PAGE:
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  From his ruins, there sprang into existence, affronting the heavens, a tottering and fantastic pagoda, in which the salient angles, tipped with mad jangling bells, were the idiosyncratic faults of the original—faults which cannot be considered such in view of his purposes, but which are monstrous when we regard his works as addressed to mankind. A “school” arose—if that absurd term must still be employed—a school—a system of rules upon the basis of the Shelley who had none. Young men innumerable, dazzled with the glare and bewildered by the bizarrerie of the lightning that flickered through the clouds of “Alastor” had no trouble whatever in heaping up imitative vapors, but, for the lightning, were forced to be content with its spectrum, in which the bizarrerie appeared without the fire. Nor were mature minds unimpressed by the contemplation of a greater and more mature; and thus, gradually, into this school of all Lawlessness—of obscurity, quaintness and exaggeration—were interwoven the out-of-place didacticism of Wordsworth, and the more anomalous metaphysicianism of Coleridge. Matters were now fast, verging to their worst; and at length, in Tennyson poetic inconsistency attained its extreme. But it was precisely this extreme (for the greatest truth and the greatest error are scarcely two points in a circle) which, following the law of all extremes, wrought in him (Tennyson) a natural and inevitable revulsion; leading him first to contemn, and secondly to investigate, his early manner, and finally to winnow, from its magnificent elements, the truest and purest of all poetical styles. But not even yet is the process complete; and for this reason in part, but chiefly on account of the mere fortuitousness of that mental and moral combination which shall unite in one person (if ever it shall) the Shelleyan abandon and the Tennysonian poetic sense, with the most profound Art (based both in Instinct and Analysis) and the sternest Will properly to blend and rigorously to control all—chiefly, I say, because such combination of seeming antagonisms will be only a “happy chance”—the world has never yet seen the noblest poem which, possibly, can be composed.  3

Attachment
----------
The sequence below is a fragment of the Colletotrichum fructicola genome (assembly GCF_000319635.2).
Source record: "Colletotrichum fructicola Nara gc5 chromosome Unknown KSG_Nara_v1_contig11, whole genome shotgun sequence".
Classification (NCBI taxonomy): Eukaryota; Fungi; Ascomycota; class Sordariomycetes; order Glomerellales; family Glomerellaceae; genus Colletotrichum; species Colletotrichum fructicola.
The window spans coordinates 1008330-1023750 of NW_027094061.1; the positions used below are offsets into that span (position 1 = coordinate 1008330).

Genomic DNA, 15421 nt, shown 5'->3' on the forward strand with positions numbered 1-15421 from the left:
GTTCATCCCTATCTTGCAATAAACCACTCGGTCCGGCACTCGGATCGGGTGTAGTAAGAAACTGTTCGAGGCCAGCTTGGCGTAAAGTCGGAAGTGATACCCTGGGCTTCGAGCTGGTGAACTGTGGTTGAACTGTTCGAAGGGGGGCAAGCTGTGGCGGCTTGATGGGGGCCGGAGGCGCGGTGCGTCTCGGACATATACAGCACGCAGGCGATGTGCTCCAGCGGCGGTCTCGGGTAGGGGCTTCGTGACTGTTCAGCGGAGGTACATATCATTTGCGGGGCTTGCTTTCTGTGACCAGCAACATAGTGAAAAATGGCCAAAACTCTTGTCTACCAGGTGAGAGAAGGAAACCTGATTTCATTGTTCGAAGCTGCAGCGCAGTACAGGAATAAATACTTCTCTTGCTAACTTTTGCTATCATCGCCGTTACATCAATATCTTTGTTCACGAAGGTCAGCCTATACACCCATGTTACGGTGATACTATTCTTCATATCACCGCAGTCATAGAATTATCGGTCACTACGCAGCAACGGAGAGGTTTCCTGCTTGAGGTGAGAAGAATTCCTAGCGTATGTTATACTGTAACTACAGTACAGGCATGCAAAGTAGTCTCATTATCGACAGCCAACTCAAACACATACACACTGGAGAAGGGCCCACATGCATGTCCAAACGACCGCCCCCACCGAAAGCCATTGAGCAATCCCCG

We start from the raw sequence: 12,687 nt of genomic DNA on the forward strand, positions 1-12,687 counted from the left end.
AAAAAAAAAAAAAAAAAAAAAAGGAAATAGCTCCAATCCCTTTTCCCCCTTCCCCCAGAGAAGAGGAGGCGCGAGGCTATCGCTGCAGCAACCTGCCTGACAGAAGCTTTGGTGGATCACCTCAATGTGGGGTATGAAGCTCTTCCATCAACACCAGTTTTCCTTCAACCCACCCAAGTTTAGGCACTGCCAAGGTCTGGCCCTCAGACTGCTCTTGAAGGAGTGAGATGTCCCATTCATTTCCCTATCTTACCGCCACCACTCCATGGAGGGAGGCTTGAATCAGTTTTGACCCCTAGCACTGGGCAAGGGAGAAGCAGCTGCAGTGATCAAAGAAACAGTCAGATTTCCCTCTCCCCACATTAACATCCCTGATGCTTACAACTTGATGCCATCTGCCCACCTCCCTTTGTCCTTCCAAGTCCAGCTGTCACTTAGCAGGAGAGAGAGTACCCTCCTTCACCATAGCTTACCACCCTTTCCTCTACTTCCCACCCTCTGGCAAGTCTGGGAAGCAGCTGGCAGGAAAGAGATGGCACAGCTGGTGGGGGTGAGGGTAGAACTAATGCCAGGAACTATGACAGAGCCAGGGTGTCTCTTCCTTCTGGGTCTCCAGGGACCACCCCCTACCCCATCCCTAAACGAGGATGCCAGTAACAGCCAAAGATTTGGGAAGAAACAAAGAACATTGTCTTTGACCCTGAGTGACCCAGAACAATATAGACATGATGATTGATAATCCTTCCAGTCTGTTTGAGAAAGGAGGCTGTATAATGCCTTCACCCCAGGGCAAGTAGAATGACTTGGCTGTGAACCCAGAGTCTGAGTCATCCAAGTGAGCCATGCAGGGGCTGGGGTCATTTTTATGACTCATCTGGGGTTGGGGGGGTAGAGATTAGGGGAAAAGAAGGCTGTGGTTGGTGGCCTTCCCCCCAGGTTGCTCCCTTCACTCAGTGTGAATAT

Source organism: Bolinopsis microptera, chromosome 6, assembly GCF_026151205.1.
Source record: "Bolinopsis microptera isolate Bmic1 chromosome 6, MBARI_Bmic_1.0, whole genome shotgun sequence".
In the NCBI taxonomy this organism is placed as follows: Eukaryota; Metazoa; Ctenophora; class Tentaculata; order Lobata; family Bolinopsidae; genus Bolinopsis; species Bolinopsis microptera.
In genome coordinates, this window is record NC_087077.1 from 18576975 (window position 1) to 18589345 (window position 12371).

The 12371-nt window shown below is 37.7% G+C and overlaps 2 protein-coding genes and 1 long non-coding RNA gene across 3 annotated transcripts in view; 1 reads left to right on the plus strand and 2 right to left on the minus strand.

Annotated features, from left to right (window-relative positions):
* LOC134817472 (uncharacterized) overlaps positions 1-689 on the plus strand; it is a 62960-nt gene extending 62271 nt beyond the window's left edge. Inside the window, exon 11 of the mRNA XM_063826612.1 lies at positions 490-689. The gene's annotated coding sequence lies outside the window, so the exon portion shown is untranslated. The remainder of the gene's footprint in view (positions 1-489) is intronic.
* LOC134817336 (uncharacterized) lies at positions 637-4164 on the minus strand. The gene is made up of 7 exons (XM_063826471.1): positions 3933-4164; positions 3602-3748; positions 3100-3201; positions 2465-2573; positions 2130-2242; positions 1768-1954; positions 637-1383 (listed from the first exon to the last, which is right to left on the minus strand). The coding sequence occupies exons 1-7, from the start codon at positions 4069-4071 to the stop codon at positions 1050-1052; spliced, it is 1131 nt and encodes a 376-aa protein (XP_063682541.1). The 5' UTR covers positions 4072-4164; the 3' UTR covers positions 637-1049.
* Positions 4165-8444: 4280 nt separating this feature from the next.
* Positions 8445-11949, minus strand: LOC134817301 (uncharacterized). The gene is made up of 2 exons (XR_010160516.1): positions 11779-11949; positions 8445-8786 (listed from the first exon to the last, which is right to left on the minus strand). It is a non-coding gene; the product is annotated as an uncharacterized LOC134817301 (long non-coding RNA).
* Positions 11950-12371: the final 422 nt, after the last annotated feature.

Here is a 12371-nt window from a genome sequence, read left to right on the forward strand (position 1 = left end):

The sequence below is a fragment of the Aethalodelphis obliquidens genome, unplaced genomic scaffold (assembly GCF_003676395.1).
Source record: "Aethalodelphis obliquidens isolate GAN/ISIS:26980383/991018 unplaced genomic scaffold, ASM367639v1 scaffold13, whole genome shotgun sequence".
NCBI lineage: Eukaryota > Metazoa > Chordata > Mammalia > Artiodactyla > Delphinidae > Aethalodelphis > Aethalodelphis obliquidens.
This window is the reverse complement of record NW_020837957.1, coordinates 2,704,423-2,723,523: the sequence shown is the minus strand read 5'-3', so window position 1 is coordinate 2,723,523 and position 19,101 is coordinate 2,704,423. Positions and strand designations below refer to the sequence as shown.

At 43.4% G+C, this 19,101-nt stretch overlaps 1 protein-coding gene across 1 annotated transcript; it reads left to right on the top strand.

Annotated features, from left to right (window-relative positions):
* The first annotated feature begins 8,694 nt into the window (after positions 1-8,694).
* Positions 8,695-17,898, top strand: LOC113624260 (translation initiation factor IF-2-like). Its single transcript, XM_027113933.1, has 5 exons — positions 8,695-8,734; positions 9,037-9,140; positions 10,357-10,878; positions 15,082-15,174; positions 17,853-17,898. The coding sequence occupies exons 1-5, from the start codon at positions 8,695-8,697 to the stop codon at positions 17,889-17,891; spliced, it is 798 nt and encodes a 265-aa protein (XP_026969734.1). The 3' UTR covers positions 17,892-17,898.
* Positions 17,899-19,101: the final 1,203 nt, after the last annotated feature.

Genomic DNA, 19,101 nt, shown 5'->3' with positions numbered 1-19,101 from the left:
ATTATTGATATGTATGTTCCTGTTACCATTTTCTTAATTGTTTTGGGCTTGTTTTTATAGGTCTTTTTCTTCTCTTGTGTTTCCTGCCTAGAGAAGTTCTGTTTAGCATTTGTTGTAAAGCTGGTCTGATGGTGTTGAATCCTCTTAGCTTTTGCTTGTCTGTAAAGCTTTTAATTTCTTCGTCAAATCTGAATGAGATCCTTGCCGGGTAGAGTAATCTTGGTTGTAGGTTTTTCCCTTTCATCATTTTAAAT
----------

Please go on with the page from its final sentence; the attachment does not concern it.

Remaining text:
GENIUS AND INDUSTRY.

Men of genius are far more abundant than is supposed. In fact, to appreciate thoroughly the work of what we call genius, is to possess all the genius by which the work was produced. But the person appreciating may be utterly incompetent to reproduce the work, or anything similar, and this solely through lack of what may be termed the constructive ability—a matter quite independent of what we agree to understand in the term “genius” itself. This ability is based, to be sure, in great part, upon the faculty of analysis, enabling the artist to get full view of the machinery of his proposed effect, and thus work it and regulate it at will; but a great deal depends also upon properties strictly moral—for example, upon patience, upon concentrativeness, or the power of holding the attention steadily to the one purpose, upon self-dependence and contempt for all opinion which is opinion and no more—in especial, upon energy or industry. So vitally important is this last, that it may well be doubted if anything to which we have been accustomed to give the title of a “work of genius” was ever accomplished without it; and it is chiefly because this quality and genius are nearly incompatible, that “works of genius” are few, while mere men of genius are, as I say, abundant. The Romans, who excelled us in acuteness of observation, while falling below us in induction from facts observed, seem to have been so fully aware of the inseparable connection between industry and a “work of genius,” as to have adopted the error that industry, in great measure, was genius itself. The highest compliment is intended by a Roman, when, of an epic, or anything similar, he says that it is written industriâ mirabili or incredibili industriâ.
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POETIC IRRITABILITY.

That poets (using the word comprehensively, as including artists in general) are a genus irritabile, is well understood; but the why seems not to be commonly seen. An artist is an artist only by dint of his exquisite sense of Beauty—a sense affording him rapturous enjoyment, but at the same time implying, or involving, an equally exquisite sense of Deformity, of disproportion. Thus a wrong—an injustice—done a poet who is really a poet, excites him to a degree which, to ordinary apprehension, appears disproportionate with the wrong. Poets see injustice—never where it does not exist—but very often where the unpoetical see no injustice whatever. Thus the poetical irritability has no reference to “temper” in the vulgar sense, but merely to a more than usual clear-sightedness in respect to wrong:—this clear-sightedness being nothing more than a corollary from the vivid perception of right—of justice;—of proportion—in a word, of [Greek]. But one thing is clear—that the man who is not “irritable” (to the ordinary apprehension) is no poet.